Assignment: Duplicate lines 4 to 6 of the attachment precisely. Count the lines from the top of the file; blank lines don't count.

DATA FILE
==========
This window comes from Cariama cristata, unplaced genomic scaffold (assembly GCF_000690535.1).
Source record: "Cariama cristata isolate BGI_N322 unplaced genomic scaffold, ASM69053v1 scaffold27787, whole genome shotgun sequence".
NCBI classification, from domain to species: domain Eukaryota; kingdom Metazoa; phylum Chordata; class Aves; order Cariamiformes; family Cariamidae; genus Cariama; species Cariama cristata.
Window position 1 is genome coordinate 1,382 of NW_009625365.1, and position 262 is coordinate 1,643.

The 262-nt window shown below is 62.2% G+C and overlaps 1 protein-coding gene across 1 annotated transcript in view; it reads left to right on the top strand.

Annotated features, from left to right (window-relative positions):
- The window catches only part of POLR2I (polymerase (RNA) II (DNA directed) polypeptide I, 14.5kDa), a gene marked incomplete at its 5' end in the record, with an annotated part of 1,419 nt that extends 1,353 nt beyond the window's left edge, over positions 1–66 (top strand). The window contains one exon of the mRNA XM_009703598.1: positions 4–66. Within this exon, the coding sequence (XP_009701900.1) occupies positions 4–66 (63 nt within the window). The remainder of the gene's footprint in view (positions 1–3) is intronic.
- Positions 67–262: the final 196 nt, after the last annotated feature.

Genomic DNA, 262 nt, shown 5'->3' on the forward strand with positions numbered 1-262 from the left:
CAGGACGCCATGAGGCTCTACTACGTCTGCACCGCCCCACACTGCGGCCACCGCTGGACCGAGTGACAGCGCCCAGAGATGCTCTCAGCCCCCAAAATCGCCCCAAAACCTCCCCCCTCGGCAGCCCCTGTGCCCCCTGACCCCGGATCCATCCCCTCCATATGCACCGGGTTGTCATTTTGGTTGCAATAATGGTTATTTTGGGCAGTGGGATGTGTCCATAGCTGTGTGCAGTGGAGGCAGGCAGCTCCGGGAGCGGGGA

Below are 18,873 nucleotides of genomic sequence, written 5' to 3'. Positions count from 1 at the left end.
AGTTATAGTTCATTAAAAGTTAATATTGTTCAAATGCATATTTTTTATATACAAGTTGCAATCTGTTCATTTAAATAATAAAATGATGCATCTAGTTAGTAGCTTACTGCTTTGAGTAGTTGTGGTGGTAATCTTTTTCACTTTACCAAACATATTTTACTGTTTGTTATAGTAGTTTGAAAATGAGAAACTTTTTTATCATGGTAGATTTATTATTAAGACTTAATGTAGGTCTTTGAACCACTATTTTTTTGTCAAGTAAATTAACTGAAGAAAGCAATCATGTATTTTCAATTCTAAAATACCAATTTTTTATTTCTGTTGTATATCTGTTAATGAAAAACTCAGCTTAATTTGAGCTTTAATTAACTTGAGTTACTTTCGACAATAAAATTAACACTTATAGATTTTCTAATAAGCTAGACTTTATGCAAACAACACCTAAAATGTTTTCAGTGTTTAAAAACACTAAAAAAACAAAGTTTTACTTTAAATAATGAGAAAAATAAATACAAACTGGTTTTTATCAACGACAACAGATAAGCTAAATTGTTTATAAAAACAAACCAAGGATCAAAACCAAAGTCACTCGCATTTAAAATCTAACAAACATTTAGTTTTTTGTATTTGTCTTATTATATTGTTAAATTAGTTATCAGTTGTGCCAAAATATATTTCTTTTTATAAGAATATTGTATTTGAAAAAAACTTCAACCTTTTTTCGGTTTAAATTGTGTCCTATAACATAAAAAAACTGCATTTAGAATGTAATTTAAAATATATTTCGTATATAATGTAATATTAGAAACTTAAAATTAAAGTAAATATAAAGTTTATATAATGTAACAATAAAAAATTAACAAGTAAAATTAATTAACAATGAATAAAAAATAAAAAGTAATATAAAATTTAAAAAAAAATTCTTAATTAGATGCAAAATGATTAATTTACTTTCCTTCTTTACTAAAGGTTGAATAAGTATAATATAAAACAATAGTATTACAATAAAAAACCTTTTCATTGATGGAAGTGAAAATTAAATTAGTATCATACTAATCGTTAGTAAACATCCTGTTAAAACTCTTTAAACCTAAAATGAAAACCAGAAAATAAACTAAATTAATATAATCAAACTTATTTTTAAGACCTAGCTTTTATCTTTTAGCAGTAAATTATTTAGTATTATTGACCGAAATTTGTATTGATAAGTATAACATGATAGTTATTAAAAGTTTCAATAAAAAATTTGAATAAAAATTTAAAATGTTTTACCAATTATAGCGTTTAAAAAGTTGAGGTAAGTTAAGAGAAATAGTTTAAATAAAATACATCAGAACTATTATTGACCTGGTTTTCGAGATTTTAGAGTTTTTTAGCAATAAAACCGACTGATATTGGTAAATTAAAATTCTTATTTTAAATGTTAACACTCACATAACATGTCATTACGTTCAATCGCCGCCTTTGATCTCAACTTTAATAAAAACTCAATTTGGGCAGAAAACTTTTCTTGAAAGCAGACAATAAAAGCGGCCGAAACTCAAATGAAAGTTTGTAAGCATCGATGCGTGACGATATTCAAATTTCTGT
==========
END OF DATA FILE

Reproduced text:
Window position 1 is genome coordinate 1,382 of NW_009625365.1, and position 262 is coordinate 1,643.

The 262-nt window shown below is 62.2% G+C and overlaps 1 protein-coding gene across 1 annotated transcript in view; it reads left to right on the top strand.

Annotated features, from left to right (window-relative positions):